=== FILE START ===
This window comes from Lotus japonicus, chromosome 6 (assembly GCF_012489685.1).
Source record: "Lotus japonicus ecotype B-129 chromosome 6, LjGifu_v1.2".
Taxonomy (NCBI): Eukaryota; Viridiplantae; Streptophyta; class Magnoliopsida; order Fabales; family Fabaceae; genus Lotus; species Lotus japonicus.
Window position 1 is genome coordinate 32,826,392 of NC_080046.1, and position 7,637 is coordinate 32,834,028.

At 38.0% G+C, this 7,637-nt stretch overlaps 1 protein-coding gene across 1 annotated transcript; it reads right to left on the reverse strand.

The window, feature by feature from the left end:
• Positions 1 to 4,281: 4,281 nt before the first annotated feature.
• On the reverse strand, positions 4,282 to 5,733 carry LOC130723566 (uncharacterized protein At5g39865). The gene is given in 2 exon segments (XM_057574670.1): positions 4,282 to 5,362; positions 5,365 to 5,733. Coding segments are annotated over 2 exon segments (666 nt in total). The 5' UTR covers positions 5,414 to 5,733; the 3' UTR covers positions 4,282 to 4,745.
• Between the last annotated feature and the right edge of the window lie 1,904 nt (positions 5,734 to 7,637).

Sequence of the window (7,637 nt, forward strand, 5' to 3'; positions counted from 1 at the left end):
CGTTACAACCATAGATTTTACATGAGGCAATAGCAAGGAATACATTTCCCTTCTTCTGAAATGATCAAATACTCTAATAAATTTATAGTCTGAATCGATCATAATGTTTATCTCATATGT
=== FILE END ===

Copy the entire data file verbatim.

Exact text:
This window comes from Lotus japonicus, chromosome 6 (assembly GCF_012489685.1).
Source record: "Lotus japonicus ecotype B-129 chromosome 6, LjGifu_v1.2".
Taxonomy (NCBI): Eukaryota; Viridiplantae; Streptophyta; class Magnoliopsida; order Fabales; family Fabaceae; genus Lotus; species Lotus japonicus.
Window position 1 is genome coordinate 32,826,392 of NC_080046.1, and position 7,637 is coordinate 32,834,028.

At 38.0% G+C, this 7,637-nt stretch overlaps 1 protein-coding gene across 1 annotated transcript; it reads right to left on the reverse strand.

The window, feature by feature from the left end:
• Positions 1 to 4,281: 4,281 nt before the first annotated feature.
• On the reverse strand, positions 4,282 to 5,733 carry LOC130723566 (uncharacterized protein At5g39865). The gene is given in 2 exon segments (XM_057574670.1): positions 4,282 to 5,362; positions 5,365 to 5,733. Coding segments are annotated over 2 exon segments (666 nt in total). The 5' UTR covers positions 5,414 to 5,733; the 3' UTR covers positions 4,282 to 4,745.
• Between the last annotated feature and the right edge of the window lie 1,904 nt (positions 5,734 to 7,637).

Sequence of the window (7,637 nt, forward strand, 5' to 3'; positions counted from 1 at the left end):
CGTTACAACCATAGATTTTACATGAGGCAATAGCAAGGAATACATTTCCCTTCTTCTGAAATGATCAAATACTCTAATAAATTTATAGTCTGAATCGATCATAATGTTTATCTCATATGT